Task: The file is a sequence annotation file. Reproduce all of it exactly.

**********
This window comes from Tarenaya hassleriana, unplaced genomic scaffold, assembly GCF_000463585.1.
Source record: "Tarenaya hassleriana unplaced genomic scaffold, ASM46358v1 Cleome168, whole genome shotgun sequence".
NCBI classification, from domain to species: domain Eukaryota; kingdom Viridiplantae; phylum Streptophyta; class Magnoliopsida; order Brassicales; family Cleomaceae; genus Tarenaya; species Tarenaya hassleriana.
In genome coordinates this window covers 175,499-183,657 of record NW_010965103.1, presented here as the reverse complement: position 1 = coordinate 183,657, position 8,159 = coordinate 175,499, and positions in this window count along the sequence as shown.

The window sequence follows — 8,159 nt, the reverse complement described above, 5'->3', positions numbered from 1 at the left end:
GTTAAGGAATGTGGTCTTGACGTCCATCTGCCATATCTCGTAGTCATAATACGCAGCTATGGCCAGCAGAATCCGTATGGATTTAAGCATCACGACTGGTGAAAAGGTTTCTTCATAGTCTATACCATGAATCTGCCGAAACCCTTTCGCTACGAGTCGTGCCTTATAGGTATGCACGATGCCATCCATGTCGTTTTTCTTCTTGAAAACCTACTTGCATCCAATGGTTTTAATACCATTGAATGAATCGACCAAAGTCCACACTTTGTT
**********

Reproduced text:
This window comes from Tarenaya hassleriana, unplaced genomic scaffold, assembly GCF_000463585.1.
Source record: "Tarenaya hassleriana unplaced genomic scaffold, ASM46358v1 Cleome168, whole genome shotgun sequence".
NCBI classification, from domain to species: domain Eukaryota; kingdom Viridiplantae; phylum Streptophyta; class Magnoliopsida; order Brassicales; family Cleomaceae; genus Tarenaya; species Tarenaya hassleriana.
In genome coordinates this window covers 175,499-183,657 of record NW_010965103.1, presented here as the reverse complement: position 1 = coordinate 183,657, position 8,159 = coordinate 175,499, and positions in this window count along the sequence as shown.

The window sequence follows — 8,159 nt, the reverse complement described above, 5'->3', positions numbered from 1 at the left end:
GTTAAGGAATGTGGTCTTGACGTCCATCTGCCATATCTCGTAGTCATAATACGCAGCTATGGCCAGCAGAATCCGTATGGATTTAAGCATCACGACTGGTGAAAAGGTTTCTTCATAGTCTATACCATGAATCTGCCGAAACCCTTTCGCTACGAGTCGTGCCTTATAGGTATGCACGATGCCATCCATGTCGTTTTTCTTCTTGAAAACCTACTTGCATCCAATGGTTTTAATACCATTGAATGAATCGACCAAAGTCCACACTTTGTT